Country: United Kingdom
Conflict: World War 1
History: Lord Lovat, and his Scouts, were a specialized scout/observing unit that came from Scotland. The Lovat Scouts originated in about 1899 and began their very distinquished history as some of the best scouts and observers in the world. This reputation continued to grow during World Ward I as well. It was in October of 1916 that the formation of the ‘Lovat Scout, Sharpshooter’ unit happened with the intention of using this specialized Lovat unit as a specialized sniper organization, but it was quickly determined that a 200 man Lovat Scout, Sharpshooter unit was too small to be effective as a stand alone sniping unit and they were too specialized and valuable to give up their observation and stalking skills. It was at that point that Hesketh-Prichard helped reorganize the Lovat Sharpshooters to utilize them as ‘glassmen’ and observers and they were attached to various units as such. They were also assigned to the various sniper schools as stalking and observing instructors to pass along those very specialized and important skills to the snipers.
Organization: The Lovat Scouts, Sharpshooters were organized into ten platoons, each platoon consisting of an Officer and 21 NCOs (Non-Commissioned Officer) and other enlisted ranks, making a total of 220 men. Each platoon was then attached to the different Army Corps and then the individual scouts were tasked out to the units within the Corp as needed.
Conflicts of Deployment: The Lovat Scouts were primarily used during the Boer War and World War I. There was also some Lovat Scouts during World War II but they were not the same type of unit as the Lovats from earlier.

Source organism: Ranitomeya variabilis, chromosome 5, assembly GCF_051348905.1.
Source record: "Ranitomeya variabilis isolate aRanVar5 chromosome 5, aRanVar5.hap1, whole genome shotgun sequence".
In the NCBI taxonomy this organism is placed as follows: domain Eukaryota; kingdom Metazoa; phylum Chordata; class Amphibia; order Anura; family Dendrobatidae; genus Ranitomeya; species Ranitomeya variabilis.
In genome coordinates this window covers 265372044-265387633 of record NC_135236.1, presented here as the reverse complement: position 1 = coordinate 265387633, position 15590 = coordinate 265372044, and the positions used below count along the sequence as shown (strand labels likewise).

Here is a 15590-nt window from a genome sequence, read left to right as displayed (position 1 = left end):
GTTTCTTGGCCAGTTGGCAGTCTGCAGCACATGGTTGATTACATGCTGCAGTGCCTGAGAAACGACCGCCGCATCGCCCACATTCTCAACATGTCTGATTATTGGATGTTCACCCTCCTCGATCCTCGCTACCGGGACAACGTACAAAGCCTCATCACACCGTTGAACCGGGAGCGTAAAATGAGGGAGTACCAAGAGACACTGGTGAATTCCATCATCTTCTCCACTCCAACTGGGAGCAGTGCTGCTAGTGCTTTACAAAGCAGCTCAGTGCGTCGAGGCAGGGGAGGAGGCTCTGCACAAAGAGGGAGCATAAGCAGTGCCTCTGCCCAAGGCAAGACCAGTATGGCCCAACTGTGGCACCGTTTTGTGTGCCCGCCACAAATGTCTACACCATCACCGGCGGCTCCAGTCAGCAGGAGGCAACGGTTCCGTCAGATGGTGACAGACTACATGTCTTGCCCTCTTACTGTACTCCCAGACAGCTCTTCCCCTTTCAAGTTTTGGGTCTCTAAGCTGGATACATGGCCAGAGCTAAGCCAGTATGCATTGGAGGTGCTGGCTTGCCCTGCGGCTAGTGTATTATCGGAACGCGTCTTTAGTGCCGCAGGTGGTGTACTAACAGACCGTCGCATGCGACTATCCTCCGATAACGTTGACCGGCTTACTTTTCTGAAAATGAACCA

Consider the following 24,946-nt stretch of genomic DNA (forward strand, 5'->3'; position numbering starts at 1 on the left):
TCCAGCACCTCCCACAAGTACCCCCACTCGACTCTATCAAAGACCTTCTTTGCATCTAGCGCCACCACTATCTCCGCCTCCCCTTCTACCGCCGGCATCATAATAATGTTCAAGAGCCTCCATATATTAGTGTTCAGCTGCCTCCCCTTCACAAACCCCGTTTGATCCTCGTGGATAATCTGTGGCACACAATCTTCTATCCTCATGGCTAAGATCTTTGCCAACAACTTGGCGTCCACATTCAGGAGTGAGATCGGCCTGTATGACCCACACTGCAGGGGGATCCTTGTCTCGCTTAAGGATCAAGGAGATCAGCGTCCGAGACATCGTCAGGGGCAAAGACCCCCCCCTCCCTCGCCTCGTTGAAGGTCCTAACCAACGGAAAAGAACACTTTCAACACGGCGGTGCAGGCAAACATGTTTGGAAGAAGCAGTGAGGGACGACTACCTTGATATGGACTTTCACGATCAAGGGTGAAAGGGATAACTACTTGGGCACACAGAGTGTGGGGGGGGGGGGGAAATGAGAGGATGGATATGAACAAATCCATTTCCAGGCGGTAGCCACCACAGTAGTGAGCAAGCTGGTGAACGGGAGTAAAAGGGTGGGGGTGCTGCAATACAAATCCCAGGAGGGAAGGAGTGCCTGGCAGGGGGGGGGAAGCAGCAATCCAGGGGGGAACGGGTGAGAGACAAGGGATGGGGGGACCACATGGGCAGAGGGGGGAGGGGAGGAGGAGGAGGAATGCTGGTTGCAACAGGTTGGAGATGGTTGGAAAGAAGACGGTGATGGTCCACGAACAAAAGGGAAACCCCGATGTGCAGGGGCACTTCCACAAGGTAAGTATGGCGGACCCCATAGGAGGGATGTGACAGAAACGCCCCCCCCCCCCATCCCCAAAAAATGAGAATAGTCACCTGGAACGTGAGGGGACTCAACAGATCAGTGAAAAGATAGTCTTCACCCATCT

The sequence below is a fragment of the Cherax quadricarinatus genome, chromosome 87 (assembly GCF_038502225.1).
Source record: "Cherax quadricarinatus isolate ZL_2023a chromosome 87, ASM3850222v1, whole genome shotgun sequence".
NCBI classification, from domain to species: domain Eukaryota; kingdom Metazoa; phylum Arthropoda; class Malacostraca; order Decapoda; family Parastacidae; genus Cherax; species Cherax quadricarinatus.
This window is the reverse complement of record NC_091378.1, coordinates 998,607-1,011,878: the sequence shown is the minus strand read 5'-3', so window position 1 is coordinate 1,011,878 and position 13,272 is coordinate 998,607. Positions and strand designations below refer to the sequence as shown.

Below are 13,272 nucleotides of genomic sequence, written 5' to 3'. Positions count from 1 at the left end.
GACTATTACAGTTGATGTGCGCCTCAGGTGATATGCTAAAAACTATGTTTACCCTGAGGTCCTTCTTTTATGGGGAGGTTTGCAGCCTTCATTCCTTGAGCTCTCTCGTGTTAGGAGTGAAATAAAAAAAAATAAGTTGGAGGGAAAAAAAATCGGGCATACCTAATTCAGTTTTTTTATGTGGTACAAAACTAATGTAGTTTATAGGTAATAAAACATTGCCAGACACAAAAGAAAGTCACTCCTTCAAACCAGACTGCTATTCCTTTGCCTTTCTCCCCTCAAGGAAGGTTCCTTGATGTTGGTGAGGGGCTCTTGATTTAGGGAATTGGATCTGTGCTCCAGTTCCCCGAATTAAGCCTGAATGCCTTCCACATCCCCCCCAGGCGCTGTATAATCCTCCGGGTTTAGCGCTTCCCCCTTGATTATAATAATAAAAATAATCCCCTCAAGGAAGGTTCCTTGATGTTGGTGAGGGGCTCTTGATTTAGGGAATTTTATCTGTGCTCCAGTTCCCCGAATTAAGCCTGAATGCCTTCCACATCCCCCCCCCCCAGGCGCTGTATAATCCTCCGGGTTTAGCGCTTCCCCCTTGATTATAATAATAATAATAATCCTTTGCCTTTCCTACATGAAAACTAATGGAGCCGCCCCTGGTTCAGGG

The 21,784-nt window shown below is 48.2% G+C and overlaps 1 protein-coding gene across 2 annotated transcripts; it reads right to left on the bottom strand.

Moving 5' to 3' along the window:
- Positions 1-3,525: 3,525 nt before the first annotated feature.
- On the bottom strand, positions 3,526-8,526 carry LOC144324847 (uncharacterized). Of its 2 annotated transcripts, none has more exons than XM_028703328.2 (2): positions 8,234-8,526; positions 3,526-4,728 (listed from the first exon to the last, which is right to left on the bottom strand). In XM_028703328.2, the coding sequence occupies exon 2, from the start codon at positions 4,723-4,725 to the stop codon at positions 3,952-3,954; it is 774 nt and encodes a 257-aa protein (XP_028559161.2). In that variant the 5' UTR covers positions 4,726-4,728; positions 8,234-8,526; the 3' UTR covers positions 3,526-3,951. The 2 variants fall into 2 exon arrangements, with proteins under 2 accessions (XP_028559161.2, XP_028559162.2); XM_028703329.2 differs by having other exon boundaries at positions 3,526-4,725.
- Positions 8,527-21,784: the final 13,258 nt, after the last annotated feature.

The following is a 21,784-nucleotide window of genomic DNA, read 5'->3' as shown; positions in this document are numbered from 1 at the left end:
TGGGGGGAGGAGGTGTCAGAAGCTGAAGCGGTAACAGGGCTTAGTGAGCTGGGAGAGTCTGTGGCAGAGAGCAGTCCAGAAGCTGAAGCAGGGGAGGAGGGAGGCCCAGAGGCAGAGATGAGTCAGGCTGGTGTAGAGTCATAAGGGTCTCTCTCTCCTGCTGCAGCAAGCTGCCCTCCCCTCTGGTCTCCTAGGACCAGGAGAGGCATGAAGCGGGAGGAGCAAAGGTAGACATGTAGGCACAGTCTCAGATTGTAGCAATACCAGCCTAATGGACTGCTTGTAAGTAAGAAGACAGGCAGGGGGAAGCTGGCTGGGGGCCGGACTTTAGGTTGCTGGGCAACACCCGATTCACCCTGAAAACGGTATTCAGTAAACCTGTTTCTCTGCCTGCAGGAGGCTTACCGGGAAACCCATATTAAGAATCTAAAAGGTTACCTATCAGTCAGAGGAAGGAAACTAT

Sniper Rifles: None. They were initially intended to use the standard sniping version of the Short, Magazine Lee Enfield (SMLE) rifle.
Distinction: The main distinction of the Lovat Scout, Sharpshooter unit and the reason why they are included in our list of distinquisable sniping units is not because of their combat sniping successes, but because they introduced the world of sniping to the Ghillie Suit and to specialized stalking skills. The Lovats came from Scotland and consisted of many Ghillies, or Scottish Game Wardens, who used a specialized suit, called a Ghillie Suit which consisted of strips of cloth being attached to an outter jacket. This same basic Ghillie suit concept is still used by snipers today, 100 years after the Lovat’s used them for the first time.
Another item of distrinction for the Lovat Scouts was their skill in observation. Using nothing but a 20x spotting scope, it was accepted that a Lovat Scout could observer troop movement in great detail at a distance of 10 miles and report on activity at distances up to 15 miles. The legendary Hesketh-Prichard was quoted as saying about the Lovat Scouts that “keener men never lived” and that “If they reported a thing, the thing was as they reported it.”
The legacy that the Lovat’s introduced to modern sniping with the introduction of advanced stalking skills, exceptional observation ability, and especially the Ghillie Suit, firmly puts them in a place of history in the tradition of military sniping.